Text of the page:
Last week, business media and social were abuzz with conversation about the declaration from the Business Roundtable that corporations, rather than continuing to champion increasing shareholder value above all else, should perhaps consider creating “an economy that serves all Americans.”
“The American dream is alive, but fraying,” said Jamie Dimon, Chairman and CEO of JPMorgan Chase & Co. and Chairman of Business Roundtable. “Major employers are investing in their workers and communities because they know it is the only way to be successful over the long term. These modernized principles reflect the business community’s unwavering commitment to continue to push for an economy that serves all Americans.”
And investing in community holds the key to changing that trajectory.
Supporting the communities in which we work. We respect the people in our communities and protect the environment by embracing sustainable practices across our businesses.
Well, if you’ve been following the growth of the Zebra movement (or Business for a Better Portland), that language probably seemed pretty familiar. It did to the founders of the movement, as well. So they wrote a piece in response.
There was only one problem. The Business Roundtable didn’t seem to want it.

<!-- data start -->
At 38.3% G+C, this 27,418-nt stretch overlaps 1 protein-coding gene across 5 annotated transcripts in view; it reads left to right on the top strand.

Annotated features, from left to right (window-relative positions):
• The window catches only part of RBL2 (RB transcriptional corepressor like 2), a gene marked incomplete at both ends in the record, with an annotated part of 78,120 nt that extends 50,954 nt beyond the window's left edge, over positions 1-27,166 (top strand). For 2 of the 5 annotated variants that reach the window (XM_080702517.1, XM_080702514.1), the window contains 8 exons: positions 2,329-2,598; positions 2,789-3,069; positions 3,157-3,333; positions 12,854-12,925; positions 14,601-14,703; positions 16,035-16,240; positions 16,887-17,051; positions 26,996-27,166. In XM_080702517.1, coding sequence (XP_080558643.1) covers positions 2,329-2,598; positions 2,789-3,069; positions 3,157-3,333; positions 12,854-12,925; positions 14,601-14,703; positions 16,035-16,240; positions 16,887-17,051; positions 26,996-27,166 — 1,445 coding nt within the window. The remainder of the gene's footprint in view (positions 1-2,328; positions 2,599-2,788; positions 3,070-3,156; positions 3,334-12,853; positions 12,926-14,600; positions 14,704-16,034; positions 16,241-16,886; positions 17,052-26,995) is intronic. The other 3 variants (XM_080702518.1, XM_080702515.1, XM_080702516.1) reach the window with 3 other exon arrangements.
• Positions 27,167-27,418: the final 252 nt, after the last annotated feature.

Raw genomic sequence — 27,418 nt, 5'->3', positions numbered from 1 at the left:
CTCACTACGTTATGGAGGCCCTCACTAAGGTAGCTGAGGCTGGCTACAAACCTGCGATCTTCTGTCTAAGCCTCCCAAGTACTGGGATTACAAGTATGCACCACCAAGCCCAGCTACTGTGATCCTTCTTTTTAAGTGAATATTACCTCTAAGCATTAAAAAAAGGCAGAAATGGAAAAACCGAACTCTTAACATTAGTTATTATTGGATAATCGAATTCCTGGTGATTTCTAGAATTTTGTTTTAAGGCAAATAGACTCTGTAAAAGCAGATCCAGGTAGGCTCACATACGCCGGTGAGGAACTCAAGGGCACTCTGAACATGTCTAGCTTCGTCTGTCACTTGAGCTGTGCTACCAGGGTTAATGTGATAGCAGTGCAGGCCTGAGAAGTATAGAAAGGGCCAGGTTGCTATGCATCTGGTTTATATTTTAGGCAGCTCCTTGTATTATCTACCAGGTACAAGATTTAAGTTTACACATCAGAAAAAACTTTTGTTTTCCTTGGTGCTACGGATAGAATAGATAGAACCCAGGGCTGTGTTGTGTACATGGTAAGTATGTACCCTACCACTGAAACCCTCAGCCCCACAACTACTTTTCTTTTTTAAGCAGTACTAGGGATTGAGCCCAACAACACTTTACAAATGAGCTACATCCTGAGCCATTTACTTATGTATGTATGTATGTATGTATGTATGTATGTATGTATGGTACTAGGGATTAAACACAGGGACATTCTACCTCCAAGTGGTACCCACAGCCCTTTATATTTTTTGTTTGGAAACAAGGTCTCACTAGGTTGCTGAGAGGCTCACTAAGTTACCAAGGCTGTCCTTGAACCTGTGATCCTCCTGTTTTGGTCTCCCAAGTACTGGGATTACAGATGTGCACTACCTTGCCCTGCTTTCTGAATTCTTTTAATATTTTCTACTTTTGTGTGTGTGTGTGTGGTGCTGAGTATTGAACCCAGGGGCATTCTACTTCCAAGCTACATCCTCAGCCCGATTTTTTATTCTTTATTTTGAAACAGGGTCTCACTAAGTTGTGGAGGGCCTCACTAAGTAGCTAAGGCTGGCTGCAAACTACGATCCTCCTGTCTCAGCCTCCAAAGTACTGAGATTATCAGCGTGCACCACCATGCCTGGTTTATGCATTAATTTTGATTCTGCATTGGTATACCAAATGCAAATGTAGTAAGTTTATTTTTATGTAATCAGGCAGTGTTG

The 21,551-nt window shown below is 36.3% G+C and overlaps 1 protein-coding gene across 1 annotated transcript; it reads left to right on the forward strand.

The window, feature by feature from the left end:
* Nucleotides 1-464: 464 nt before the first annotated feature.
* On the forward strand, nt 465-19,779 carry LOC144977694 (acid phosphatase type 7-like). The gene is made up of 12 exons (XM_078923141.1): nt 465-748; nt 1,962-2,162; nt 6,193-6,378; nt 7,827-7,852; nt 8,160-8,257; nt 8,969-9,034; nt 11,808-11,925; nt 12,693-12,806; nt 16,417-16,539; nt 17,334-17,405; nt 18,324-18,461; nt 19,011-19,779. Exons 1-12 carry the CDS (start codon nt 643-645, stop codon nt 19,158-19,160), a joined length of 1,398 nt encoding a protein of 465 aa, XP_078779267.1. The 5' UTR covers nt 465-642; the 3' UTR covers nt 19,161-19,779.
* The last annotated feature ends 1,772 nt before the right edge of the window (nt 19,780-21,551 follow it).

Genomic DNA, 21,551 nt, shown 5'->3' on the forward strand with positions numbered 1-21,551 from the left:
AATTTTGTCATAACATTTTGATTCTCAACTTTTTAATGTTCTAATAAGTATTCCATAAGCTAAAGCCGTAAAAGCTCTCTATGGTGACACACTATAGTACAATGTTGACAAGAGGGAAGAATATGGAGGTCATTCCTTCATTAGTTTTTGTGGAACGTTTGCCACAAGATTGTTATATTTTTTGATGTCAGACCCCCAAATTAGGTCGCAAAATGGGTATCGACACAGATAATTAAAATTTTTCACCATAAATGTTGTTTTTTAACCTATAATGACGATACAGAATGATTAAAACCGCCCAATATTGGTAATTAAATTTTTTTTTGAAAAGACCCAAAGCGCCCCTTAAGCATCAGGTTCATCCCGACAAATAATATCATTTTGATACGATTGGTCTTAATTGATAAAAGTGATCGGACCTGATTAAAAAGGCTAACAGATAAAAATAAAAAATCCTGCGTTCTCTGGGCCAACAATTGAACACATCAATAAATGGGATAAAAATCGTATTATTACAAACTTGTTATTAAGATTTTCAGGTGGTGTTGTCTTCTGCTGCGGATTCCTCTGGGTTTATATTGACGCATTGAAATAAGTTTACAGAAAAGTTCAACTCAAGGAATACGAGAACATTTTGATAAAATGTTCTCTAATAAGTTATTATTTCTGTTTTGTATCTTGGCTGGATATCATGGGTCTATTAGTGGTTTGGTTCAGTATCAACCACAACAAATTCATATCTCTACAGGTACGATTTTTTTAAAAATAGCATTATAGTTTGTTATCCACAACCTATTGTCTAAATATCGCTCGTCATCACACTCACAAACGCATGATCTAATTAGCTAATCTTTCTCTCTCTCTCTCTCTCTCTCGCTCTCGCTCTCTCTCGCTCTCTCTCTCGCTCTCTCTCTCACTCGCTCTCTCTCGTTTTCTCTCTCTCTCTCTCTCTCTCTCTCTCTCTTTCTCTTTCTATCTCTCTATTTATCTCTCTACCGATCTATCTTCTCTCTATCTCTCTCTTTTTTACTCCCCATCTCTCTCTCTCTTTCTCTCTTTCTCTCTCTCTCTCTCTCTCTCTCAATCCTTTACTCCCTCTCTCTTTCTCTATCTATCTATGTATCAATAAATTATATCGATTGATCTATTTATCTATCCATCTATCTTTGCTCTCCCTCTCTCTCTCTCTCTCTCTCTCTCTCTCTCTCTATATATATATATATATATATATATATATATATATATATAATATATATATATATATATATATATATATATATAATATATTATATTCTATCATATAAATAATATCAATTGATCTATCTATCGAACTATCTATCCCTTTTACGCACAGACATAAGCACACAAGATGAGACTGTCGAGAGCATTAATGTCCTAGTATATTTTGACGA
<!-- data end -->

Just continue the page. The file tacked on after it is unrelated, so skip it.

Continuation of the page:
The Zebra ladies wrote an op-ed in response to Biz Roundtable’s announcement. The editor said it was great but declined b/c it “written by a group” & “vague.” We’re responding to 200 mostly white male CEOs who co-issued a single page of five bullets redefining capitalism. 😂
— Mara Zepeda (@marazepeda) August 22, 2019
Luckily Conscious Company picked it. And I’m glad they did.
Underrepresented CEOs like us — women and people of color — have had no other option but to build companies in the manner described in the Roundtable’s more humane re-orientation. We consider and care for our customers and suppliers because they are our friends and neighbors. We prioritize and invest in our employees because our kids go to the same public school, our elderly parents rely on the same broken healthcare system, and we’re all still paying off the same student loans. We advocate for community wellbeing and increased corporate taxes because we drink the same tap water, ride the same municipal bus, and buy food from the same local farmers. It is not possible to separate our company from the whole ecosystem in which we exist. It is not possible to consider a minority of shareholders’ profit alone, when we see, firsthand, the harm caused by the false promise of trickle-down economics every day.
I’d encourage you to take a few moments to read through both the original post and the response. It’s a one-two punch of hope for our business futures. And a great guide to getting your startup on this path, sooner rather than later.